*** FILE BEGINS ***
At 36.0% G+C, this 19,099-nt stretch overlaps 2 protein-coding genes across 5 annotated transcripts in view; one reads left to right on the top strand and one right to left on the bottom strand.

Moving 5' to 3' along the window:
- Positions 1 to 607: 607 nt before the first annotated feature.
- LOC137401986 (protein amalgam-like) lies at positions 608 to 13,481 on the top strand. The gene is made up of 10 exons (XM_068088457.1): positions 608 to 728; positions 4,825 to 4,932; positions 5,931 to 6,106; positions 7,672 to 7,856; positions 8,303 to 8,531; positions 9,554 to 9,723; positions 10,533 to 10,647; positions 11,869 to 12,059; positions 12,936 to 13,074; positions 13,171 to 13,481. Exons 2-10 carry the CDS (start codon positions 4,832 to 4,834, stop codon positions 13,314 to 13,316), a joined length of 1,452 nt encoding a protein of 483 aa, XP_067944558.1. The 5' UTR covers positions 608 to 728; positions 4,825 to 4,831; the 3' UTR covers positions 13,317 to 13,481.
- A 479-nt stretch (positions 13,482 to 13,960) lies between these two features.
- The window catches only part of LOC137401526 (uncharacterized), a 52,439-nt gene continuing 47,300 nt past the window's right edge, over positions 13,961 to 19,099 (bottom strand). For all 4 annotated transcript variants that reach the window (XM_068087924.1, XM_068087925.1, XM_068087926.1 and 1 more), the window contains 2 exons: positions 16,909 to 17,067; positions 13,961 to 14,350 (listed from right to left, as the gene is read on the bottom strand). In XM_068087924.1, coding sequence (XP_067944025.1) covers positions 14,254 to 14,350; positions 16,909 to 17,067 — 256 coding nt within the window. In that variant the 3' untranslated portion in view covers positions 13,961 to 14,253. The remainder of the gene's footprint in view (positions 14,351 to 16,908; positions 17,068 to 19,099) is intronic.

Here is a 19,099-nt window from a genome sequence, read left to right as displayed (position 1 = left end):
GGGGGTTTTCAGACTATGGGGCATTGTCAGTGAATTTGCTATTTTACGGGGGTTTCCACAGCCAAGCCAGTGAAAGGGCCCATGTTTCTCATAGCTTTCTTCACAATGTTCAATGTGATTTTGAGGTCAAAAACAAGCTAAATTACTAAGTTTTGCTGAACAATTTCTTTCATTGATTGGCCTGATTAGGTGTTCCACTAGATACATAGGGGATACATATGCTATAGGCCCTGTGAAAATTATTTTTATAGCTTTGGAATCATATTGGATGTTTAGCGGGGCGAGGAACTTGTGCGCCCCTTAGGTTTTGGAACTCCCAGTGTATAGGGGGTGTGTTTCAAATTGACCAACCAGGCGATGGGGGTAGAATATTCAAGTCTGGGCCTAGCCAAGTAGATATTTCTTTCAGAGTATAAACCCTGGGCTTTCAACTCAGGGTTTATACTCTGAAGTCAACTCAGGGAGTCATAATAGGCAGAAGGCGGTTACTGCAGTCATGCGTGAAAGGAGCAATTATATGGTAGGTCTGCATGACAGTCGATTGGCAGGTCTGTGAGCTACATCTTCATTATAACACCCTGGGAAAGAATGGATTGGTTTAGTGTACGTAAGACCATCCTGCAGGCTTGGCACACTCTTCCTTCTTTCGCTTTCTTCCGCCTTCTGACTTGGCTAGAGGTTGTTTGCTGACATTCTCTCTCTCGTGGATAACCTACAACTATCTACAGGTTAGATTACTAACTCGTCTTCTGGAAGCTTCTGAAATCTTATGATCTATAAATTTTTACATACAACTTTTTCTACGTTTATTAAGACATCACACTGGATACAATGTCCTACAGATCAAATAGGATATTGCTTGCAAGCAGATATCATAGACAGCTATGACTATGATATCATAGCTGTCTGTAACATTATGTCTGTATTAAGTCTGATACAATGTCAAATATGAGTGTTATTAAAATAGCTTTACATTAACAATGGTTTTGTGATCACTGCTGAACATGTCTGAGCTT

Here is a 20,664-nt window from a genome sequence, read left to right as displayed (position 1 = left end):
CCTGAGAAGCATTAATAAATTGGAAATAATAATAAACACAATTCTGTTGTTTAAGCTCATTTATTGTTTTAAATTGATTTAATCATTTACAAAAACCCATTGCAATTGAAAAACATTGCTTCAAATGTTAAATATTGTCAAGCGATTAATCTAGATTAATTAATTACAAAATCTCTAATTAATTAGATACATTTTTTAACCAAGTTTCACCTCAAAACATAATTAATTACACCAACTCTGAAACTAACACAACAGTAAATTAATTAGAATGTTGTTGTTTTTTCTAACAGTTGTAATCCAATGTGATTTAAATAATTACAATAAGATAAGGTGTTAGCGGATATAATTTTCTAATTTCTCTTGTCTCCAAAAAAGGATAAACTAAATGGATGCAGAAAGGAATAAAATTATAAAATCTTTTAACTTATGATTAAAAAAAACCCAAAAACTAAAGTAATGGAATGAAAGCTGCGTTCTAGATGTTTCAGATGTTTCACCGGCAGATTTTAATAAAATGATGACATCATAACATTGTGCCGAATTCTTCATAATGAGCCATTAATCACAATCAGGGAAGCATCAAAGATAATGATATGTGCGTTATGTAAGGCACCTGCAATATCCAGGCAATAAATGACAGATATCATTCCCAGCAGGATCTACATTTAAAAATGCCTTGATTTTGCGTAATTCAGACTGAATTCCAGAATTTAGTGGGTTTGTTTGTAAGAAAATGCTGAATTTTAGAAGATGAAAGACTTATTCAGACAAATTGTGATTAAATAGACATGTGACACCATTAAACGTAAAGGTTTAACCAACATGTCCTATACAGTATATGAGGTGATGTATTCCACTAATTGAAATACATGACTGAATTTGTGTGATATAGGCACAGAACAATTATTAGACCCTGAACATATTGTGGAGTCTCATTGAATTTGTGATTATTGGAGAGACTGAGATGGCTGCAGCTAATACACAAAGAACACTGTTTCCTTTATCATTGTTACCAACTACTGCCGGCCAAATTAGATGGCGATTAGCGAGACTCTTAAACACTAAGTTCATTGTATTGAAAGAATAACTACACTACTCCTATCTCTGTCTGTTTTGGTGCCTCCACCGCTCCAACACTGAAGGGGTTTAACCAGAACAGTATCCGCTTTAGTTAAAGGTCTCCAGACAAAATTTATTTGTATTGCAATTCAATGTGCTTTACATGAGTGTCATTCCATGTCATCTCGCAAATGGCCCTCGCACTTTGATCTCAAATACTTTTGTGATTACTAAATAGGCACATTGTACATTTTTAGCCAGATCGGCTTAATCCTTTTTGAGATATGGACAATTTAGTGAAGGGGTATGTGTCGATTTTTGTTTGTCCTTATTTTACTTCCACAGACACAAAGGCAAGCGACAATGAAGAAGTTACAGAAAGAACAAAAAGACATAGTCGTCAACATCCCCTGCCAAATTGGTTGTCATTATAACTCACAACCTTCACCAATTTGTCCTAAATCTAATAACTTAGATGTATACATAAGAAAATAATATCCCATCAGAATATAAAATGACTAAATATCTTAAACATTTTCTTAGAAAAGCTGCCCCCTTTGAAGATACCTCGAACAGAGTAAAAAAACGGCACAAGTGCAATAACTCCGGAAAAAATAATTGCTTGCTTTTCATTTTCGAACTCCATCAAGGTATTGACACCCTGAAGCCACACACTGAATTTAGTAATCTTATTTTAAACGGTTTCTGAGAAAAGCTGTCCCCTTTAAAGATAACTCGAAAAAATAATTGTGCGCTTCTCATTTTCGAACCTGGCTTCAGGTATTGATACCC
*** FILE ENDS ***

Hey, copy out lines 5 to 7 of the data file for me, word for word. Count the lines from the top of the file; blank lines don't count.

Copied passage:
- A 479-nt stretch (positions 13,482 to 13,960) lies between these two features.
- The window catches only part of LOC137401526 (uncharacterized), a 52,439-nt gene continuing 47,300 nt past the window's right edge, over positions 13,961 to 19,099 (bottom strand). For all 4 annotated transcript variants that reach the window (XM_068087924.1, XM_068087925.1, XM_068087926.1 and 1 more), the window contains 2 exons: positions 16,909 to 17,067; positions 13,961 to 14,350 (listed from right to left, as the gene is read on the bottom strand). In XM_068087924.1, coding sequence (XP_067944025.1) covers positions 14,254 to 14,350; positions 16,909 to 17,067 — 256 coding nt within the window. In that variant the 3' untranslated portion in view covers positions 13,961 to 14,253. The remainder of the gene's footprint in view (positions 14,351 to 16,908; positions 17,068 to 19,099) is intronic.

Here is a 19,099-nt window from a genome sequence, read left to right as displayed (position 1 = left end):